EUROPE – The European Commission’s proposal for a directive on pensions portability has come under renewed fire from MEPs and industry groups.

The increasing feeling in Brussels is that the executive will have to go back to the drawing board and reconsider its plans.

The extent of the opposition to the measure, which critics say was not thought through, is demonstrated by one amendment to a draft European Parliament report on the issue.

“The Committee on Economic and Monetary Affairs calls on the Committee on Employment and Social Affairs, as the committee responsible, to propose rejection of the Commission proposal,” the amendment by the UK’s Derek Roland Clark states.

“This directive would not be necessary if pension firms were allowed to offer their services across borders,” he continues.

Various groups, including the European Federation for Retirement Provision, have issued critical comments on the plan.

Therese de Liedekerke, director of the social affairs department at employers’ body UNICE, said: “There are serious worries from the standpoint of the companies we represent.”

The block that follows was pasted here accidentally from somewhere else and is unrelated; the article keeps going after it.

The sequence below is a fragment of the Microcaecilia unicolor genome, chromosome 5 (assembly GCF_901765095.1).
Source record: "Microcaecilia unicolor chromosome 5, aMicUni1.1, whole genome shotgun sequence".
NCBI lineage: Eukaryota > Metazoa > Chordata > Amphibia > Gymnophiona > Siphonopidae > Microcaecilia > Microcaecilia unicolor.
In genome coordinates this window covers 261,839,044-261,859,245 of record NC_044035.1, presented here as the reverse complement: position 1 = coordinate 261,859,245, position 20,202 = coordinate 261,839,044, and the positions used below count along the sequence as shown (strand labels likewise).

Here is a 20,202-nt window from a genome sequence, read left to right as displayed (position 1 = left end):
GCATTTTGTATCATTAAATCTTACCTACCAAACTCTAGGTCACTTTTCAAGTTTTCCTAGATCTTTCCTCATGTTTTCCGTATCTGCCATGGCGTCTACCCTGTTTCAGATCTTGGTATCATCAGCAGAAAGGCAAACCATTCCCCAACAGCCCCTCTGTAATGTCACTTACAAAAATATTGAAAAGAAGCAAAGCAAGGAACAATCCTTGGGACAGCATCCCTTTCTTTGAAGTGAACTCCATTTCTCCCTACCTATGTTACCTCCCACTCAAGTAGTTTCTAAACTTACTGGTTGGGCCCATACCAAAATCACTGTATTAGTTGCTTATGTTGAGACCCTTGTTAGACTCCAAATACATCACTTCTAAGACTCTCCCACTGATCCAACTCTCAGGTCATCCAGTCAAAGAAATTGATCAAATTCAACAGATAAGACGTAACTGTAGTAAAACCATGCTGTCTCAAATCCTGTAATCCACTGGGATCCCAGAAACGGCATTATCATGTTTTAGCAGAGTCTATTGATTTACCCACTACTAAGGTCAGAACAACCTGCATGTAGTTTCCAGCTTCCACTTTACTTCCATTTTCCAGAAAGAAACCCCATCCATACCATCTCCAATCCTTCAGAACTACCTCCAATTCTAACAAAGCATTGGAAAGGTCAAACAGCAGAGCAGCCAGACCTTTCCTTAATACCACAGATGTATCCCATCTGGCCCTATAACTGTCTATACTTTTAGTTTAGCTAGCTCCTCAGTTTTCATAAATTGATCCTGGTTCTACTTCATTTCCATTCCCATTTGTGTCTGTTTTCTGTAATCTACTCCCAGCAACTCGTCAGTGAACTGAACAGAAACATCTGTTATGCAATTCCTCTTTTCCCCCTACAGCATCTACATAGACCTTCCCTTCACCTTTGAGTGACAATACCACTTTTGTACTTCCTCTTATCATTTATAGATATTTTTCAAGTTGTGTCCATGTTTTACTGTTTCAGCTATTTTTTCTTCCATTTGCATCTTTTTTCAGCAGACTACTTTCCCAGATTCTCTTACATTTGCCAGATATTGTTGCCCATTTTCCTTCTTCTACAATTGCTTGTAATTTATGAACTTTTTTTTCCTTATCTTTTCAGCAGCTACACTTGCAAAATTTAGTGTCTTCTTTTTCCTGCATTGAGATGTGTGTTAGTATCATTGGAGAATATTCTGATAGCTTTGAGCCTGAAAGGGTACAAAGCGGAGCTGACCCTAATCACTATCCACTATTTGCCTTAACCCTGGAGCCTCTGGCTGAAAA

Speaking at an event to mark the EFRP’s 25th anniversary, she cited tax obstacles and potential higher costs – which could discourage employers from offering pensions to staff.

And the ambiguous “fair adjustment” wording could in reality lead to compulsory indexation of pension rights she argued.

“The text could lead to great legal uncertainty,” she said, complicated by the different systems both across Europe and even within countries.

At worst the plan could even interfere with the organisation of member states’ own pension systems. “The proposal should be re-examined.”

“I am one of those who are rather critical of the_proposal,” added Dutch MEP Ieke van den Burg. “It’s over-ambitious but has a lack of ambition. It needs to be re-examined.”

Austrian social security minister Sigisbert Dolinschek said the proposed directive “must not lead to a disadvantage to institutional pension schemes”.